But the relaunch of one such program showed the future of web layout. The year was 1996. The product was GoLive, from an unknown German company with the unfortunate name of Gonet, and it was terrible. I was a reviews editor for MacWEEK at the time; I think we gave it a highly critical 2/5 rating and I bid the product good riddance.
Then, less than a year later, the company came back with a reworked version called GoLive CyberStudio that allowed designers to put elements anywhere on a page. Its clever use of HTML tables and transparent .gif graphics was pretty nonstandard, and the pages didn't work well in some browsers. But the die was cast, and soon freeform layout was a standard feature of all web layout programs. (The product was later sold to Adobe, which abandoned it in favor of Dreamweaver.)
Making Drupal Do That
It is tempting to dismiss the histories of print and web design tools as irrelevant to Drupal. For one thing, those products faced simpler output demands: They only needed to deliver standards-compliant PostScript or HTML. Drupal also has to produce exchange formats (RSS), descriptive strings (RDF), and so on. Drupal pages can contain interactive elements, and must function equally well on cell phones, audio-only interfaces, and standard screens.
But those challenges don't affect the essential problem: making Drupal design more flexible and easier to work with. Fortunately, several projects have started to take on the task in interesting ways. (See sidebar.) Will such add-ons alone be enough to bring Drupal up to par? Possibly—if one eventually provides a complete solution which is then integrated with Drupal core.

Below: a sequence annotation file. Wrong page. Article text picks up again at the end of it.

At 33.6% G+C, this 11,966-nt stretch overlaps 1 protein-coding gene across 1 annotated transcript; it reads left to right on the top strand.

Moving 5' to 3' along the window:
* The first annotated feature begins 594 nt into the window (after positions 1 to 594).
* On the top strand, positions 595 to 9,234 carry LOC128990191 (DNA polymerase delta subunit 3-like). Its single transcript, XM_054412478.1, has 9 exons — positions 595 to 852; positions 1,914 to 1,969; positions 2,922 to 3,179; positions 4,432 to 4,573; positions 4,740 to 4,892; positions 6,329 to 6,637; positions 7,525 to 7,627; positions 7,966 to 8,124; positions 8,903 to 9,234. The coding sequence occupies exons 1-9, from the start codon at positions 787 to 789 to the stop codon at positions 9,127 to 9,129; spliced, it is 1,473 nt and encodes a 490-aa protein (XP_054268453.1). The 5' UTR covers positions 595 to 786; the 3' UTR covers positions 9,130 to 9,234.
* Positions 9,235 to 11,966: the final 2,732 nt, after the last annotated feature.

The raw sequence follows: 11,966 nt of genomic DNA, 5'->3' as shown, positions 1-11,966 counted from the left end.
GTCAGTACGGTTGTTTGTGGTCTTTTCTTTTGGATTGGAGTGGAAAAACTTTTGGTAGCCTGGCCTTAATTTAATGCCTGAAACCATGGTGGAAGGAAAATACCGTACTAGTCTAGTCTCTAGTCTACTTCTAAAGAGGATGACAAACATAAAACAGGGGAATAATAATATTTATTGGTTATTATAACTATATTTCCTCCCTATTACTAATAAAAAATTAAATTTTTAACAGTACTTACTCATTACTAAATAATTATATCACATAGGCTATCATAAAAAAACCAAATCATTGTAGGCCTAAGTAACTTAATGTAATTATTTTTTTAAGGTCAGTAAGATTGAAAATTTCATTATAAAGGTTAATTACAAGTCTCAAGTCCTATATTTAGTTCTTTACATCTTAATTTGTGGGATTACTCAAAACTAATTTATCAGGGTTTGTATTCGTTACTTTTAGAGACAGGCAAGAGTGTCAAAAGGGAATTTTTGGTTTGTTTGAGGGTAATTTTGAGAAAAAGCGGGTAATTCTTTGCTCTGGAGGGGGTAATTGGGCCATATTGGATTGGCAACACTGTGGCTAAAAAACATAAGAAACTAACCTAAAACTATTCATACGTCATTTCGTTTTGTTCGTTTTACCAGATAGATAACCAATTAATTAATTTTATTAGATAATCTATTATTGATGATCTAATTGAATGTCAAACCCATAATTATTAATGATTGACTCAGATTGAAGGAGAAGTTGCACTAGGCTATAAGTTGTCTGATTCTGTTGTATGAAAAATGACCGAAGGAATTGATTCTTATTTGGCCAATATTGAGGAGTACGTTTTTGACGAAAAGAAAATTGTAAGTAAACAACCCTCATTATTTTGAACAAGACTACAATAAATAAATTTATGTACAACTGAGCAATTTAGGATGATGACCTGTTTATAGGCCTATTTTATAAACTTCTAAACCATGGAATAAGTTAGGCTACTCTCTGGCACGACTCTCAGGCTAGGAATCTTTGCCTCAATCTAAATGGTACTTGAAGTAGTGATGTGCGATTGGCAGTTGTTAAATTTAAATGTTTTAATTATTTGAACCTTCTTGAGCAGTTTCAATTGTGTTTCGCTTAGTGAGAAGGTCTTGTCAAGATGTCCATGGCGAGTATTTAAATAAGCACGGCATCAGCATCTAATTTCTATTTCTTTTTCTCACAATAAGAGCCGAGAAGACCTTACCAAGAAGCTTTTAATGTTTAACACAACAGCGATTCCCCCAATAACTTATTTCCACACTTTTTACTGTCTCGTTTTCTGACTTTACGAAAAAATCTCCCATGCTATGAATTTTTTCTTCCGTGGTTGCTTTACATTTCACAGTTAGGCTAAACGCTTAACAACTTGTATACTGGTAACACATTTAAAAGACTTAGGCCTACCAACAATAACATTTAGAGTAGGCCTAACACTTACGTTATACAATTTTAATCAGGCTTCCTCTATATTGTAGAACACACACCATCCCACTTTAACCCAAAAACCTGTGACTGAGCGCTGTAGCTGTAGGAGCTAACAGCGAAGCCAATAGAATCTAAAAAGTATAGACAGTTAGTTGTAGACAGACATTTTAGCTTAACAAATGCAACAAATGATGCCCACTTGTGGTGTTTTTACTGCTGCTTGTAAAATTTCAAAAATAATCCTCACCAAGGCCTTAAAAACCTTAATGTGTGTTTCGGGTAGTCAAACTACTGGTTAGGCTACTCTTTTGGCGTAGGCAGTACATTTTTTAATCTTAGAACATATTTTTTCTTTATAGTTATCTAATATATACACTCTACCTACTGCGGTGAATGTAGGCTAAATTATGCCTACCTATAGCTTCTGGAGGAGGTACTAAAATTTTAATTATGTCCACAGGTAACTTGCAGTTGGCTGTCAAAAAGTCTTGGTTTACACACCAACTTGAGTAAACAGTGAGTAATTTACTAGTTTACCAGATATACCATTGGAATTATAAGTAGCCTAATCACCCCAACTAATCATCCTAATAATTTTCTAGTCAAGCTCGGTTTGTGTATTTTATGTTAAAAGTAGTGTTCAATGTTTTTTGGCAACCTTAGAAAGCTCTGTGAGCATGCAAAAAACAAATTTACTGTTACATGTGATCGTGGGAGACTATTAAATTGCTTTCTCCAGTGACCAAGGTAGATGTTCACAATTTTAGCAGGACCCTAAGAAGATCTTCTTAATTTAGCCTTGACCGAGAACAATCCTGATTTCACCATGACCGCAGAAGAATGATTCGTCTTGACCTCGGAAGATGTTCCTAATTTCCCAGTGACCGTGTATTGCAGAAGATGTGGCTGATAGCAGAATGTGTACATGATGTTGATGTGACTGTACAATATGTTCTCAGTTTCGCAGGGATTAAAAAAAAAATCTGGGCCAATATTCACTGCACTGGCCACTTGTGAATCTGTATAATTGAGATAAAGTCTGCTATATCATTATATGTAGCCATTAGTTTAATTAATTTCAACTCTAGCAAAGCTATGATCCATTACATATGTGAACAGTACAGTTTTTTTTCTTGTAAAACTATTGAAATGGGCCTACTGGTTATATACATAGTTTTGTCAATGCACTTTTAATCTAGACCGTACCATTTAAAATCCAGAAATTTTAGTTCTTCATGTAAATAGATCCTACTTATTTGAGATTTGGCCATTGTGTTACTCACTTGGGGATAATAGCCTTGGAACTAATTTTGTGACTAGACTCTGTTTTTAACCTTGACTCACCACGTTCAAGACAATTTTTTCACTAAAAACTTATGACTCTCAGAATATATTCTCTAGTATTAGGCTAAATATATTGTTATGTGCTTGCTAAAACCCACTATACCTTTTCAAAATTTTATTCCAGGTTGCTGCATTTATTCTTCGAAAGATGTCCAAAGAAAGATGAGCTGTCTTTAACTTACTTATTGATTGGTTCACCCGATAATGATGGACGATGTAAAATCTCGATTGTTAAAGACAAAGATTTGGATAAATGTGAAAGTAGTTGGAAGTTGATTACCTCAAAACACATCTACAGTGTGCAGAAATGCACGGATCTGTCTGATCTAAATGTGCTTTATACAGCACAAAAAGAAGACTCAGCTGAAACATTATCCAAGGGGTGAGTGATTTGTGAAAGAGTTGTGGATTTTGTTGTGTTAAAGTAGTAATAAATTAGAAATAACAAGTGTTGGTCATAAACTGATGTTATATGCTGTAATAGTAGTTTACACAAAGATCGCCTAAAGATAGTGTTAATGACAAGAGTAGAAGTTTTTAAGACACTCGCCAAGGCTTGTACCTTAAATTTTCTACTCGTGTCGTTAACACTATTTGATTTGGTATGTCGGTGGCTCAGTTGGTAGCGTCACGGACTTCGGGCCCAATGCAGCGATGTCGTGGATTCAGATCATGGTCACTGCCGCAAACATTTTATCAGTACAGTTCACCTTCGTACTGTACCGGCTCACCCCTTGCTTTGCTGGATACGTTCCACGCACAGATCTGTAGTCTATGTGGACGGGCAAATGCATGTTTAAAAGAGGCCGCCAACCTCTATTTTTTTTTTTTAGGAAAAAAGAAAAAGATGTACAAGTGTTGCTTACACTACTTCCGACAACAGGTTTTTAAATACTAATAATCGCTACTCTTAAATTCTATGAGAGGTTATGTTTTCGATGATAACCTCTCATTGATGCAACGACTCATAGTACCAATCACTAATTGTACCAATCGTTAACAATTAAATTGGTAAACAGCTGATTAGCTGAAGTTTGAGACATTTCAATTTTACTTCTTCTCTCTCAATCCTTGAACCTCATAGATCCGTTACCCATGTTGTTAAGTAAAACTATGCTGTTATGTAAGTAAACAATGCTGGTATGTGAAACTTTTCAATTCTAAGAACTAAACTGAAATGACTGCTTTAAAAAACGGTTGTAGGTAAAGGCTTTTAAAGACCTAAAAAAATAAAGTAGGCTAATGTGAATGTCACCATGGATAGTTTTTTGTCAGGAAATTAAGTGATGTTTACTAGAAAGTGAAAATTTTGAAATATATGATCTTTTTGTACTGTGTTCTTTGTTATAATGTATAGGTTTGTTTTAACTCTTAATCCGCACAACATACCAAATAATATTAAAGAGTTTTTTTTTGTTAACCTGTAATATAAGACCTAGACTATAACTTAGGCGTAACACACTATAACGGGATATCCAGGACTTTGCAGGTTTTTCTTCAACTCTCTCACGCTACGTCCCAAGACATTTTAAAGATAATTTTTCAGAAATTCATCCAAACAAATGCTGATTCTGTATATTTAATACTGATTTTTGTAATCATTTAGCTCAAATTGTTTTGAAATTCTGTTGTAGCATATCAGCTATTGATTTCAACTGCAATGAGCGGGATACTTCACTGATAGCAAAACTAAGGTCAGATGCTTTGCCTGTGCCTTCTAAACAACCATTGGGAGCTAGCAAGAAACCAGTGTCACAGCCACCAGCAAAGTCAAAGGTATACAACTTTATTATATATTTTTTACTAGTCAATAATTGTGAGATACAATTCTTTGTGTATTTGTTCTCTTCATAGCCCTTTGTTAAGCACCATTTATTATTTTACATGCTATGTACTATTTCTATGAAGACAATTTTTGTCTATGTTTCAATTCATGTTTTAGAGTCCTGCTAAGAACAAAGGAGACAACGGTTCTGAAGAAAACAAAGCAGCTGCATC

A more likely (and long-sighted) scenario is that Drupal's concept of display will have to fundamentally change from one of fenced-in block regions and node content to something more freeform. Three of Drupal 8's initiatives could potentially address that enormous challenge: the Design for Core, HTML5, and Mobile initiatives.
I don't think that so grand a vision will be possible for Drupal 8. But by the time we start actively working on Drupal 9, we'll have gained experience from such modules as Panels and Sweaver and Skinr; we'll know what works best; and we'll have the structure in place to make it happen.
In any case the web will keep moving forward and Drupal will no doubt continue to implement catch-up features. But in design, it has the opportunity to innovate—to change the look and feel of tomorrow's web. In turn, those changes could affect the entire field of human communications, as desktop and HTML publishing did before it. The stakes are high. As media critic Marshall McLuhan put it: "We shape our tools and thereafter our tools shape us."
Code-free Tools that Change the Design Game
While none of these tools gives Drupal the layout power of a 1987 DTP program (or a 1997 web program), they all give designers new abilities—without the need to code.
(Semi-)WYSIWYG, full-page design tools. These are essentially CSS editors with a point-and-click interface and minor interaction with the theme's underlying PHP templates.
Alternate block systems. Panels essentially allows you to define any part of the content area as a block region—and then put any kind of content in that region. (Panels Everywhere extends that model to the entire page.) It holds a lot of promise for Drupal layout, but its interface is highly modal.
Extensions to display settings. These tools give designers easy access to settings formerly only available to programmers. None has an "in-place" interface—you have to make changes on an administration screen, then go back to your main site to see the effects.